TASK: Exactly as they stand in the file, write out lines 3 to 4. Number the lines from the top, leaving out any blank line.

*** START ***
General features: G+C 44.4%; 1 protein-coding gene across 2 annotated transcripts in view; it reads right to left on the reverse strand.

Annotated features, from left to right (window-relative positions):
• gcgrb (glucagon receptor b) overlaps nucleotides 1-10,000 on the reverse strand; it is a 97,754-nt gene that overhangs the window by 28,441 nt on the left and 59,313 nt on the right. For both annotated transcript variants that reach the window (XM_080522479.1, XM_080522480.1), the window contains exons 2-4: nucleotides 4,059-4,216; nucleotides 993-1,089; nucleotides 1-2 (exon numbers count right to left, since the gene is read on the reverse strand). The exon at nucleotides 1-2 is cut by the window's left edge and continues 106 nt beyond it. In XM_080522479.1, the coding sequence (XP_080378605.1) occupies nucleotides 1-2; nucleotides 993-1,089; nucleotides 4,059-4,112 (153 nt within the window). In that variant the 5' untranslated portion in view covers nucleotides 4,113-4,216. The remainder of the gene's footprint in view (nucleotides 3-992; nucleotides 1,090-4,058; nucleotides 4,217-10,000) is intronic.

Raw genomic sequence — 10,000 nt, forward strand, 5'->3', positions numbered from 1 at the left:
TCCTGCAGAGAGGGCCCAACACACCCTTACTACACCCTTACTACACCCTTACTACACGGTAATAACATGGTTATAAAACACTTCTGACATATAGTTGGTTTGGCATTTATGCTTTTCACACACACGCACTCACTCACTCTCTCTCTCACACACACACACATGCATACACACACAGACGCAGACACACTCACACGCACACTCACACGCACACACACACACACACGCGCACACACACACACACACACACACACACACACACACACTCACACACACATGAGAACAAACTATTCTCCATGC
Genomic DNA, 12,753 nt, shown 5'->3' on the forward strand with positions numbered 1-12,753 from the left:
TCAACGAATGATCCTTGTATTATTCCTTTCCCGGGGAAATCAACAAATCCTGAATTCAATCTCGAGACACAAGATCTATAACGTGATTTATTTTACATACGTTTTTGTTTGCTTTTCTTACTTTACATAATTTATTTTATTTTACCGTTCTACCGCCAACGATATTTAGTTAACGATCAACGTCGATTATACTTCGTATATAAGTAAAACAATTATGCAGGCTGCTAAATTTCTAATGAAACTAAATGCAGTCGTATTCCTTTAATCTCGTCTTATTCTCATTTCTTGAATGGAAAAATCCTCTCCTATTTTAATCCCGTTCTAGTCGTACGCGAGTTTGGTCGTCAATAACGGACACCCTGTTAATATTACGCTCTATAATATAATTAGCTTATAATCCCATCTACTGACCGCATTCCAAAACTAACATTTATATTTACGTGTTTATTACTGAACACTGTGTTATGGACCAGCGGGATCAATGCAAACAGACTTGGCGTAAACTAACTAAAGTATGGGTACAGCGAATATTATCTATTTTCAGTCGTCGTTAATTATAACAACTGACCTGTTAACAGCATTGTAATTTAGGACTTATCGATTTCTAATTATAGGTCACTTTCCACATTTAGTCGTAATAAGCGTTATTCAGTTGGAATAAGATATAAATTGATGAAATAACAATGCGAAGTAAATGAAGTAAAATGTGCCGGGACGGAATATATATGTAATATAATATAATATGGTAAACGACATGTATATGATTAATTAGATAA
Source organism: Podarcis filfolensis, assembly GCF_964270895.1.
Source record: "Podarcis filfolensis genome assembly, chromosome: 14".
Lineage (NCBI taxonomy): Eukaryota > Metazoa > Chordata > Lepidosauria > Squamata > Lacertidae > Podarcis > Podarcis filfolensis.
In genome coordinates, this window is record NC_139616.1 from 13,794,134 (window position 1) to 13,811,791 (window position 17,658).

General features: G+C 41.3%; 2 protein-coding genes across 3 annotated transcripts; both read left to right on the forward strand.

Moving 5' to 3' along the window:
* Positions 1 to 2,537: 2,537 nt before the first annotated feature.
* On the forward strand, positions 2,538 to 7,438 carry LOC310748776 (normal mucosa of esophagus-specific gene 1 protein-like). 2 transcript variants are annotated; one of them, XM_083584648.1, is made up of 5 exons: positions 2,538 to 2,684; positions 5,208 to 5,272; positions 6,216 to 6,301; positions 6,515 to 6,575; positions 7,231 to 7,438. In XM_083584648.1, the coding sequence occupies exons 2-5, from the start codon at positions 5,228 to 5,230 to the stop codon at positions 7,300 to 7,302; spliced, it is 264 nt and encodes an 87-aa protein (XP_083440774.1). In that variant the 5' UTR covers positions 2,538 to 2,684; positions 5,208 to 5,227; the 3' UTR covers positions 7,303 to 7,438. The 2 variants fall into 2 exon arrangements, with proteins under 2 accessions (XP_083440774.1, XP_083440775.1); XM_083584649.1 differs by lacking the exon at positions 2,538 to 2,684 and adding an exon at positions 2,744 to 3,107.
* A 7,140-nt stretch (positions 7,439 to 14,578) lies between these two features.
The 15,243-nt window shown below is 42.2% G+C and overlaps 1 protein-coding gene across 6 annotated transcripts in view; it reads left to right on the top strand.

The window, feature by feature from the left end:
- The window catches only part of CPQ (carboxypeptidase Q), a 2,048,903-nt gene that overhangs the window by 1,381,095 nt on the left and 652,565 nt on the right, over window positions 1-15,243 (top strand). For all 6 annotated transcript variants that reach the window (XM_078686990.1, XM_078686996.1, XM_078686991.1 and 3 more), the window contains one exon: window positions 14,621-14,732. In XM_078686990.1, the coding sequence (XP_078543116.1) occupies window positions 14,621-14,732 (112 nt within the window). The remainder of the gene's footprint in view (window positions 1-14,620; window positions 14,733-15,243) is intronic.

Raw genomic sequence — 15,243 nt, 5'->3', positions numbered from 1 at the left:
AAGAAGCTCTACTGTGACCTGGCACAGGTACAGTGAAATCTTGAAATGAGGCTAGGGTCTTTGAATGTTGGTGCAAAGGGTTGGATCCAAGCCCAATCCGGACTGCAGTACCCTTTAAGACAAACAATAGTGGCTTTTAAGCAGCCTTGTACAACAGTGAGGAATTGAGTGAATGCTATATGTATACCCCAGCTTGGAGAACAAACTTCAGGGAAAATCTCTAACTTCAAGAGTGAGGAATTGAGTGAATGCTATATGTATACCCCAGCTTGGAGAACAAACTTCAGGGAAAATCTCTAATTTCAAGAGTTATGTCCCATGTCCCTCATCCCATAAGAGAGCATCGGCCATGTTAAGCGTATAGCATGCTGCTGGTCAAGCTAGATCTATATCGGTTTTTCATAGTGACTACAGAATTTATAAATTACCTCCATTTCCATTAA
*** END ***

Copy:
• gcgrb (glucagon receptor b) overlaps nucleotides 1-10,000 on the reverse strand; it is a 97,754-nt gene that overhangs the window by 28,441 nt on the left and 59,313 nt on the right. For both annotated transcript variants that reach the window (XM_080522479.1, XM_080522480.1), the window contains exons 2-4: nucleotides 4,059-4,216; nucleotides 993-1,089; nucleotides 1-2 (exon numbers count right to left, since the gene is read on the reverse strand). The exon at nucleotides 1-2 is cut by the window's left edge and continues 106 nt beyond it. In XM_080522479.1, the coding sequence (XP_080378605.1) occupies nucleotides 1-2; nucleotides 993-1,089; nucleotides 4,059-4,112 (153 nt within the window). In that variant the 5' untranslated portion in view covers nucleotides 4,113-4,216. The remainder of the gene's footprint in view (nucleotides 3-992; nucleotides 1,090-4,058; nucleotides 4,217-10,000) is intronic.

Raw genomic sequence — 10,000 nt, forward strand, 5'->3', positions numbered from 1 at the left: